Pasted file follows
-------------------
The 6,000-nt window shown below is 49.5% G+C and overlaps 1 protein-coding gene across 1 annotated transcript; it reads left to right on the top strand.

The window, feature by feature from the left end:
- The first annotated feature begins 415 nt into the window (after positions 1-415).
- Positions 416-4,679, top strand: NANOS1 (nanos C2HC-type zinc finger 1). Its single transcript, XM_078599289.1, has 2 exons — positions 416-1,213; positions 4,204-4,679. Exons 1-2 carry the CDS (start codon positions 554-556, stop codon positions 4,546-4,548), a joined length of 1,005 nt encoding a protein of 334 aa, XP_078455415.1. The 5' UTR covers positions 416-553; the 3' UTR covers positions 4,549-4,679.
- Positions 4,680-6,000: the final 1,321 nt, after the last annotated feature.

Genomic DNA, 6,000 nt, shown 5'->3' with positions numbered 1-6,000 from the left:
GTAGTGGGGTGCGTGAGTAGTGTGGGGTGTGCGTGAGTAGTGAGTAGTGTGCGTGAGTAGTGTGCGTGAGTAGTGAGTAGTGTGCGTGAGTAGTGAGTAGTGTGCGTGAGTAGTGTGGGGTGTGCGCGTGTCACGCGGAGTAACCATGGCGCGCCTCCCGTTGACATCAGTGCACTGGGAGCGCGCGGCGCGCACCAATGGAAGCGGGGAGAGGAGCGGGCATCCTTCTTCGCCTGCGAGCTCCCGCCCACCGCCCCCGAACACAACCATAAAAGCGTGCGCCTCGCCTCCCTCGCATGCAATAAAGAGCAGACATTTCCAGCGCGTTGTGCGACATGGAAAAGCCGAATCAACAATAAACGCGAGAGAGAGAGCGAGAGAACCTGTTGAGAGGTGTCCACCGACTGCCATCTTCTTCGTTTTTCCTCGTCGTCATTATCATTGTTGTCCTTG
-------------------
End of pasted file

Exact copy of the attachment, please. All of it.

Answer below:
The 6,000-nt window shown below is 49.5% G+C and overlaps 1 protein-coding gene across 1 annotated transcript; it reads left to right on the top strand.

The window, feature by feature from the left end:
- The first annotated feature begins 415 nt into the window (after positions 1-415).
- Positions 416-4,679, top strand: NANOS1 (nanos C2HC-type zinc finger 1). Its single transcript, XM_078599289.1, has 2 exons — positions 416-1,213; positions 4,204-4,679. Exons 1-2 carry the CDS (start codon positions 554-556, stop codon positions 4,546-4,548), a joined length of 1,005 nt encoding a protein of 334 aa, XP_078455415.1. The 5' UTR covers positions 416-553; the 3' UTR covers positions 4,549-4,679.
- Positions 4,680-6,000: the final 1,321 nt, after the last annotated feature.

Genomic DNA, 6,000 nt, shown 5'->3' with positions numbered 1-6,000 from the left:
GTAGTGGGGTGCGTGAGTAGTGTGGGGTGTGCGTGAGTAGTGAGTAGTGTGCGTGAGTAGTGTGCGTGAGTAGTGAGTAGTGTGCGTGAGTAGTGAGTAGTGTGCGTGAGTAGTGTGGGGTGTGCGCGTGTCACGCGGAGTAACCATGGCGCGCCTCCCGTTGACATCAGTGCACTGGGAGCGCGCGGCGCGCACCAATGGAAGCGGGGAGAGGAGCGGGCATCCTTCTTCGCCTGCGAGCTCCCGCCCACCGCCCCCGAACACAACCATAAAAGCGTGCGCCTCGCCTCCCTCGCATGCAATAAAGAGCAGACATTTCCAGCGCGTTGTGCGACATGGAAAAGCCGAATCAACAATAAACGCGAGAGAGAGAGCGAGAGAACCTGTTGAGAGGTGTCCACCGACTGCCATCTTCTTCGTTTTTCCTCGTCGTCATTATCATTGTTGTCCTTG